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    1. Thanks so much Heather! You are so sweet!

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  27. I really admire your ability to learn and grown from the criticism. I used to blog regularly (it's been years now), but I ended up shutting it down because I didn't know how to deal with all the types of criticism I was getting, especially from people I knew in real life! People don't realize how hard it can be to filter through 100 opinions every week haha! Anyway, kudos to you. I just started reading your blog and I already wish I'd started a long time ago!

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    1. YES. The filtering through 100 opinions every week is insane. At some point, you do turn it off and just do what you think is best. Of course you have to take the criticism into consideration, but it is amazing how many people want a say in how my blog is run.

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  28. Reading this helped a lot, as weird as it sounds! I have major exams coming up and hearing teachers constantly criticize my work and they always have something to say of what I did wrong, I realise now it's going to be better for me in the long run. Time to turn my ear back on. ;)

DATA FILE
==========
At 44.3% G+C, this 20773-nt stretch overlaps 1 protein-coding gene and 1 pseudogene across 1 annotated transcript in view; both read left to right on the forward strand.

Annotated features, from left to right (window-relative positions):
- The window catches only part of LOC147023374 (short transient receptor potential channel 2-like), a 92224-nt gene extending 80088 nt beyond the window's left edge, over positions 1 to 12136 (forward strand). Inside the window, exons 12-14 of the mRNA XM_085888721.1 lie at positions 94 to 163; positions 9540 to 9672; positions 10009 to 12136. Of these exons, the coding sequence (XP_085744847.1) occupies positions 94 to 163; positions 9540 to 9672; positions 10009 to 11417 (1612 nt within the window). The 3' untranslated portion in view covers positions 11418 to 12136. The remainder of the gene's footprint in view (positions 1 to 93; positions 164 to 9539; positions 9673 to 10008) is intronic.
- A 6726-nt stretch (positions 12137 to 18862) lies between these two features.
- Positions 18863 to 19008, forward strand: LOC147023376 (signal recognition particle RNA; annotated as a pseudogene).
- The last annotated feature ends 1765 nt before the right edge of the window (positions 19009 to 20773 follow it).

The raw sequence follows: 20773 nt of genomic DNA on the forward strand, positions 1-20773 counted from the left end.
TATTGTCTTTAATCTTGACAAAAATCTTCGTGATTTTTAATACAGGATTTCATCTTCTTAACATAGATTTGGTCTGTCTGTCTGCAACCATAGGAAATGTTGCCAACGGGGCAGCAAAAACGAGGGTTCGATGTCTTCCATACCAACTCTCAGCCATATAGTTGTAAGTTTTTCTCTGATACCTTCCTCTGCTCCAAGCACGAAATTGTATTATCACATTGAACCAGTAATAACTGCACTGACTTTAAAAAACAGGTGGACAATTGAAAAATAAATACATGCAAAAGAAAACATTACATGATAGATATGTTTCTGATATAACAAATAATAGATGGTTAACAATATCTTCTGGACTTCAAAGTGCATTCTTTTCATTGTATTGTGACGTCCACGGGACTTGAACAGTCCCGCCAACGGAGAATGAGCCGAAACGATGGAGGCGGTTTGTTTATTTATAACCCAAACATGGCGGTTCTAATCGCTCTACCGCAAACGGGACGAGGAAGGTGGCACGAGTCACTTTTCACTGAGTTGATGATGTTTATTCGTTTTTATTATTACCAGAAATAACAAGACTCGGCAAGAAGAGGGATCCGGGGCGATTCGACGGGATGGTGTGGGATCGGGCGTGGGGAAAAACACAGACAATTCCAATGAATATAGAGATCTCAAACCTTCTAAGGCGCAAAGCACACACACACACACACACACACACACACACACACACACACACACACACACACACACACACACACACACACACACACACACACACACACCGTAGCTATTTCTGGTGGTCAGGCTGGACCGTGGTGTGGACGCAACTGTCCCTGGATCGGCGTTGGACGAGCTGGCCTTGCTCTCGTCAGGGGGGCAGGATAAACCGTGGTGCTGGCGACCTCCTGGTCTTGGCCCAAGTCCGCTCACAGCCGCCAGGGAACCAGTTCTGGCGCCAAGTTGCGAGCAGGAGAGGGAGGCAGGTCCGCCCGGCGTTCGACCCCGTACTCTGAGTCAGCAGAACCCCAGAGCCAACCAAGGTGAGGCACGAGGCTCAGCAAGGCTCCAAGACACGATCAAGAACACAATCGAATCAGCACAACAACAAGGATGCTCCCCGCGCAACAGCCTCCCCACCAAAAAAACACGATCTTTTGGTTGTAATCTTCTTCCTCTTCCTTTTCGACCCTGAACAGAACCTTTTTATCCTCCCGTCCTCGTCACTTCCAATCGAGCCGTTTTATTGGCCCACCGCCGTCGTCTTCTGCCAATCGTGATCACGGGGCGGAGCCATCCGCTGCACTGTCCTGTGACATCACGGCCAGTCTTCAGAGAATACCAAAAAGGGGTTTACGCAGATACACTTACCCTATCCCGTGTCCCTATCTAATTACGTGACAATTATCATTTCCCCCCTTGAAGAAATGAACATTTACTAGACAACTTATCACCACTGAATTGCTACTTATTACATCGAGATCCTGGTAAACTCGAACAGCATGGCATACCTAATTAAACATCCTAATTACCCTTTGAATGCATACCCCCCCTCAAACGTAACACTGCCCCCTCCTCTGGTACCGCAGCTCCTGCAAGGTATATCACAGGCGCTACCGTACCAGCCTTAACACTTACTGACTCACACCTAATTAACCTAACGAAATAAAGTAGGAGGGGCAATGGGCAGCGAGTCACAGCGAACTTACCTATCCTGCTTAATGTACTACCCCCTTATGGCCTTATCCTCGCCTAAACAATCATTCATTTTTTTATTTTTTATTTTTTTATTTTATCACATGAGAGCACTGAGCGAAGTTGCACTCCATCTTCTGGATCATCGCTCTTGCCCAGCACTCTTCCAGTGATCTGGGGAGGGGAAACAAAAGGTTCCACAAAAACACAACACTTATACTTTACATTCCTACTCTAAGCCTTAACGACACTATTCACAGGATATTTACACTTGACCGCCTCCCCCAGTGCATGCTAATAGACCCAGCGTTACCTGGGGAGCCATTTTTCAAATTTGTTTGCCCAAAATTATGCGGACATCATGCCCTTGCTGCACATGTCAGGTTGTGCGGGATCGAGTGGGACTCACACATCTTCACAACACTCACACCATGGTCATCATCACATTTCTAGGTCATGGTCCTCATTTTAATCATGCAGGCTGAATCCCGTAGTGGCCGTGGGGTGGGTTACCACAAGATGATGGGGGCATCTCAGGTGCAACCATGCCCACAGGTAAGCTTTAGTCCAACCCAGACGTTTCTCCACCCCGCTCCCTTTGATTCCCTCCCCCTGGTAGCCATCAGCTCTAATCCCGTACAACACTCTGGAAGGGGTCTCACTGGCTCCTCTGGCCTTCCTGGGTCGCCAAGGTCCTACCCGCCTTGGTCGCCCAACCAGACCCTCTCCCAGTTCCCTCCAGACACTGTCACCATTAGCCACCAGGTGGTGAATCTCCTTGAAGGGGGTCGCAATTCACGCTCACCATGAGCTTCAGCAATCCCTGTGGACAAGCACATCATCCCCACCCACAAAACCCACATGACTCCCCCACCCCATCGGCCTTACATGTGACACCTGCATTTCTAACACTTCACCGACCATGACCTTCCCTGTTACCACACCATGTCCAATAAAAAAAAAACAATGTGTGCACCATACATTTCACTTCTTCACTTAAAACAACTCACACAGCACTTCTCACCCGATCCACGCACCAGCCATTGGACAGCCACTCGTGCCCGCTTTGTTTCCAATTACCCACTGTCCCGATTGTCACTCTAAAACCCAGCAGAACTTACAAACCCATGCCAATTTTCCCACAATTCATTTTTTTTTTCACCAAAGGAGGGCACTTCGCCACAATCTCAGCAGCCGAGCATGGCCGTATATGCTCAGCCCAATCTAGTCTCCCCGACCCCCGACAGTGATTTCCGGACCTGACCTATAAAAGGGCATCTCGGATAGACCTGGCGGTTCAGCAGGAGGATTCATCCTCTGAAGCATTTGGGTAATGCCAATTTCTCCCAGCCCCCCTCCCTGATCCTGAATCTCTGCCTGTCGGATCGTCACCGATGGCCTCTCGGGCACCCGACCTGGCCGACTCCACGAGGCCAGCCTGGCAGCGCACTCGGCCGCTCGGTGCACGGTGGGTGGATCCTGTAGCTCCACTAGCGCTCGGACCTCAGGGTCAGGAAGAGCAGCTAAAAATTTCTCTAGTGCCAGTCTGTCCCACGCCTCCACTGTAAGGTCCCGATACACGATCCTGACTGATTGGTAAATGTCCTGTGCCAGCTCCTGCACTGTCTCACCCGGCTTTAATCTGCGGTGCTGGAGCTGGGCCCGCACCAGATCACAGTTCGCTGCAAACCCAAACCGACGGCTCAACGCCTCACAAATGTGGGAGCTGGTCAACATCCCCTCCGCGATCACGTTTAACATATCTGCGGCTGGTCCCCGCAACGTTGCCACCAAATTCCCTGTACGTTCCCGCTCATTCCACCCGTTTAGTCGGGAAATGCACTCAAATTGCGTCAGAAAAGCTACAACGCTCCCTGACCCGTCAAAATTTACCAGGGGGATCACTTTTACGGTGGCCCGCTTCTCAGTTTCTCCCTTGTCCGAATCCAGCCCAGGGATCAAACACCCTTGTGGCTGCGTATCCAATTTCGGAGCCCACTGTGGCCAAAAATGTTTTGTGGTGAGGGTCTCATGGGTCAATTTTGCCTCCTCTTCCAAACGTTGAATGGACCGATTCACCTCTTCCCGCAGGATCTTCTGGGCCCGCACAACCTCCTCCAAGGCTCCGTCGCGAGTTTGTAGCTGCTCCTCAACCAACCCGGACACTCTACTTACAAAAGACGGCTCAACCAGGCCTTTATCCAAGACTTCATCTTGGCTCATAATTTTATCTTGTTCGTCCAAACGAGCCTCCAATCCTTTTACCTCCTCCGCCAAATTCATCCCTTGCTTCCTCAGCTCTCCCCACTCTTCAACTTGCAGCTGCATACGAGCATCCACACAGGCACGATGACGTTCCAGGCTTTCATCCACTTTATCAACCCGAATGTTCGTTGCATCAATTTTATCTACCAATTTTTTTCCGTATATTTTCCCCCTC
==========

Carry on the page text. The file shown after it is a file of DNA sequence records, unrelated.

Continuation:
guesswhathollie.blogspot.co.uk

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    1. Evaluations are always tough. I hope your mentors aren't too hard on you- I've heard that in general we need 3-5 positives for every negative. If there's too many negatives, we get frustrated and give up. I don't know if it's true or not, but it is interesting to think about.

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  29. I just got some negative comments on my blog from gomi, not a ton but enough to sting. I talked to my blog bffs about it and they directed me to this post! I was literally just thinking "how do I deal with this kind of negativity?" and your post answered it!

    The comments were just dumb stuff about how I have a "smug" smile and that I say I'm from California and that my kitchen is ugly...um say what? haha! Definitely falls in the first category, something I should laugh at. My mom also hates when I smile with no teeth (haha), I can't change that I'm from CA, and I can't help how my kitchen looks cause we're renting. I've found that when I'm sad, leaving a positive comment on other blogs makes me happy :)

    All of this is to say, thanks for posting this Bon!! <3